The Civil Justice Council has just published an important report on the potential for the use of new processes to deal with disputes in small value claims, under £25,000.
In summarey, the report states:
‘Our principal recommendation is that HM Courts & Tribunals Service (HMCTS) should establish a new, Internet-based court service, known as HM Online Court (HMOC). We recommend that HMOC should be a three-tier service.
- Tier One of HMOC should provide Online Evaluation. This facility will help users with a grievance to classify and categorize their problem, to be aware of their rights and obligations, and to understand the options and remedies available to them.
- Tier Two of HMOC should provide Online Facilitation. To bring a dispute to a speedy, fair conclusion without the involvement of judges, this service will provide online facilitators. Communicating via the Internet, these individuals will review papers and statements and help parties through mediation and negotiation. They will be supported where necessary, by telephone conferencing facilities. Additionally, there will be some automated negotiation, which are systems that help parties resolve their differences without the intervention of human experts.
- Tier Three of HMOC should provide Online Judges – full-time and part-time members of the Judiciary who will decide suitable cases or parts of cases on an online basis, largely on the basis of papers submitted to them electronically as part of a structured process of online pleading. This process will again be supported, where necessary, by telephone conferencing facilities.
The establishment of HMOC will require two major innovations in the justice system of England and Wales. The first is that some judges should be trained and authorized to decide some cases (or aspects of some cases) on an online basis. The second innovation is that the state should formally fund and make available some online facilitation and online evaluation services.
To ensure the implementation of our principal recommendation, we propose three supporting recommendations:
• that HMCTS introduces an ODR stream into its current programme for the reform of civil, family, and tribunal work, and allocates a modest fraction of its £75 million annual reform budget (over five years) for the establishment of HMOC;
• that all political parties offer in-principle support for HMOC, as a viable way of increasing access to justice and reducing the cost of the resolution of civil disputes; and
• that the Civil Justice Council invites the ODR Advisory Group to commence a new phase of work, collaborating with HMCTS and the Judiciary in formally piloting ODR, designing HMOC, and raising awareness of this new approach to the handling of civil disputes.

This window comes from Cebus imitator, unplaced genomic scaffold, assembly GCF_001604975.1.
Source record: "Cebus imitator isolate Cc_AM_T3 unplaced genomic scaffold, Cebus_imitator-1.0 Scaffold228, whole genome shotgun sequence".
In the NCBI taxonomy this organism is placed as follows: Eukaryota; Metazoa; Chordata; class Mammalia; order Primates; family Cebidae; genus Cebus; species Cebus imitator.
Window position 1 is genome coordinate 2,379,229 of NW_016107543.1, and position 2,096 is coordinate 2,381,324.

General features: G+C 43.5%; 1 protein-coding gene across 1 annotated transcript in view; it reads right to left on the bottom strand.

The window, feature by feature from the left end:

Although our terms of reference are restricted to civil claims under the value of £25,000, we believe that that the jurisdiction of HMOC should also be extended to suitable family disputes and to appropriate cases that come before today’s tribunals.’
It seems to me that developments on these lines are inevitable, for two particular reasons:
First, there are already in existence in the UK a number of dispute resolution procedures that are efficient and very cost effective using modern IT. Examples mentioned in the report include the Financial Services Ombudsman scheme, the Traffic Penalty Tribunal scheme, and Resolver.co.uk. However the majority of live examples are currently operating abroad. It is a pity that other similar procedures already operating in UK are not mentioned – for example the tenancy dispost dispute resolution schemes, all of which operate online and are free to appellants. (I am Chair of the Board of one of the companies offering this service.)
Second, the EU is in the final stages of ensuring that new forms of consumer ADR and ODR will be in place in member countries in the near future.
However, I also think more work needs to be done on considering the sources of the resources needed for running the service. Will this all come from the state? from users? from insurance companies needing to get disputes resolved? from industry bodies?
It also needs to be asked who the adjudicators should be. The report talks about members of the judiciary. But large numbers of disputes do not involve complex questions of law – they depend on the finding of facts based on evidence provided. It is not self evident to me that the only people capable of reaching sensible conclusions are judges. Indeed the existing schemes demonstrate that this is not the case.
Further development will be noted here as they occur.
Meantime, the CJC report is available at http://www.judiciary.gov.uk/reviews/online-dispute-resolution/odr-report-february-2015/
On 30 July 2014, I summarised the Government’s proposals for ‘supporting heroes’ contained in the Social Action, Responsibility and Heroism Bill 2015. The proposals have now completed the Parliamentary process, and the Social Action, Responsibility and Heroism Act 2015 is now on the statute book.
To recap, the Act provides that when dealing with negligence claims or claims for breach of statutory duty the courts should consider:
- whether the alleged negligence or breach of statutory duty occurred when the person was acting for the benefit of society or any of its members (section 2) ;
- whether the person , in carrying out the activity giving rise to the claim , demonstrated a generally responsible approach towards protecting the safety or other interests of others (section 3) ;
- whether the alleged negligence or breach of statutory duty occurred when the person was acting heroically by intervening in an emergency to assist an individual in danger and without regard to his or her own safety or other interests (section 4).
The Act will come into force on a date to be announced later.
The results of the inquiry by Lord Justice Leveson into the efficiency of criminal proceedings was published in January 2015.